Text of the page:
Lawyers for former President Donald Trump and his co-defendants in the classified documents case are arguing that a potential trial date should continue to be pushed back.

Trump’s lawyers argued in a motion filed Friday that despite the fact that a 70-day window to set a trial date will begin on May 20, Judge Aileen Cannon should hit pause to allow the defendants’ lawyers time to examine any further documents produced by prosecutors.

“Discovery remains far from complete in this case,” the lawyers wrote in the motion. “Defendants have sought countless additional records from the Special Counsel’s Office and have requested evidentiary and non-evidentiary hearings that may well result in the production of additional voluminous, and potentially classified, discovery.” 

This delay would allow all parties more time to review and resolve the pretrial motions they’ve already filed to the judge, Trump’s lawyers argued.

“Time would also continue to be tolled under the Speedy Trial Act while the Court considers the numerous pretrial motions still pending,” the filing said.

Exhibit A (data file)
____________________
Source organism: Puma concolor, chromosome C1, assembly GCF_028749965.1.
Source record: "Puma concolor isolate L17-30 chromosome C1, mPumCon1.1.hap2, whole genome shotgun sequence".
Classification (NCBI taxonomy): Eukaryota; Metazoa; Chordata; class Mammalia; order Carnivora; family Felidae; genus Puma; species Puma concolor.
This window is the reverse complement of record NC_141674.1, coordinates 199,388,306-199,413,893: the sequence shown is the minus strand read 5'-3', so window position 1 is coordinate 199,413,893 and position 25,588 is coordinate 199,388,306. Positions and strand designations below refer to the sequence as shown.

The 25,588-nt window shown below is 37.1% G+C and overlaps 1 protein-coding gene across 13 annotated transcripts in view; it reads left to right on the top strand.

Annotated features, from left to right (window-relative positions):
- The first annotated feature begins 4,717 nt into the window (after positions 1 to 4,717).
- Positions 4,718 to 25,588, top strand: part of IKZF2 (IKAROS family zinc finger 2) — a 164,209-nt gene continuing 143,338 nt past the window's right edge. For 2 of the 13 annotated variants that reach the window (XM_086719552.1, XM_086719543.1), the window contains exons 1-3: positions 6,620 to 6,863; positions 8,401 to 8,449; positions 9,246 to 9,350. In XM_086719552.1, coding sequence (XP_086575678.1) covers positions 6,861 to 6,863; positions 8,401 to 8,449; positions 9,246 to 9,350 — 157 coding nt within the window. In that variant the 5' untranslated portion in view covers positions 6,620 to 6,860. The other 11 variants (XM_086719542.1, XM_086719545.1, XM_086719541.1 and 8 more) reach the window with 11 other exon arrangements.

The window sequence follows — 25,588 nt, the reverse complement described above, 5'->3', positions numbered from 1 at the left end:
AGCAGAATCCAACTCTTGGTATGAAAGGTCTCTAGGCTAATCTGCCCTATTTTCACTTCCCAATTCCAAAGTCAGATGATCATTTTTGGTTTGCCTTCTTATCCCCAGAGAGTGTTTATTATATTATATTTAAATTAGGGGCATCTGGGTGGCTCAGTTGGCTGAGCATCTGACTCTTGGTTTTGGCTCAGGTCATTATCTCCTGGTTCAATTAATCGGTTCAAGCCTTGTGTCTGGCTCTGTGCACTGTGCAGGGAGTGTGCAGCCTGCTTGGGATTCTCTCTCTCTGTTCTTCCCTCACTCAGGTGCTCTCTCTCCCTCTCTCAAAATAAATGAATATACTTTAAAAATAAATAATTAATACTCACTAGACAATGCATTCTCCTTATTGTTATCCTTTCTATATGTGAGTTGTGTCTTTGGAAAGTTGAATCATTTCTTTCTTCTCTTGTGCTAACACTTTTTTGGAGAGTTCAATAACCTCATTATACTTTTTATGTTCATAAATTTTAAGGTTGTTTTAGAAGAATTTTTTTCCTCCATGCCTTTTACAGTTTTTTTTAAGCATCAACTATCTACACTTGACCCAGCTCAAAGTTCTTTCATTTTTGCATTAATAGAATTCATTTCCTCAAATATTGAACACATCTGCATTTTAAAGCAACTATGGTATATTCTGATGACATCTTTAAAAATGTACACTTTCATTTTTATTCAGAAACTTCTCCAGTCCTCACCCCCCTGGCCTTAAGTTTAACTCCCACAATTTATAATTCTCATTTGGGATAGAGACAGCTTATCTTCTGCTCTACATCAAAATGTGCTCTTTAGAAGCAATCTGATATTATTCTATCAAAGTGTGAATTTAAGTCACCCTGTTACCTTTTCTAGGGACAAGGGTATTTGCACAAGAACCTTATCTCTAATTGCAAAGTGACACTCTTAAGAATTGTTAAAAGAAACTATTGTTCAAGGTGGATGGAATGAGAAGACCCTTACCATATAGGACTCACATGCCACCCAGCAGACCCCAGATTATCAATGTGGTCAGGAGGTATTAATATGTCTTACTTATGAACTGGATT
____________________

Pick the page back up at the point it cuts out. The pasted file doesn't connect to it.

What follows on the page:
The Trump campaign did not immediately respond to NBC News’ request for comment.

The motion was filed after Cannon on Tuesday asked Trump’s lawyers to file such a motion by Friday, asking for the report to “include Defendants’ positions on all excludable time from the speedy trial period and expressly indicate any Defendants’ current assertion or waiver of speedy trial rights, with associated timeframes.”

Critics of Trump and Cannon have argued that further delaying the trial would ensure this case isn’t resolved before the presidential general election later this year.

Palm Beach County State Attorney Dave Aronberg said that Cannon’s Tuesday request makes it “even clearer” that the Mar-a-Lago documents case “was never going to trial before the election.”

Aronberg, a former Democratic state senator, added, “she has always given the defense the benefit of the doubt and great deference on scheduling.”

The classified documents case stems from charges filed against Trump; one of his aides, Walt Nauta; and a maintenance supervisor Trump’s Mar-a-Lago resort, Carlos de Oliveira.

Prosecutors allege that Trump stored classified documents at the resort after his presidency, which they contend runs afoul of the Presidential Records Act. Trump, Nauta, and de Oliveira have pleaded not guilty.

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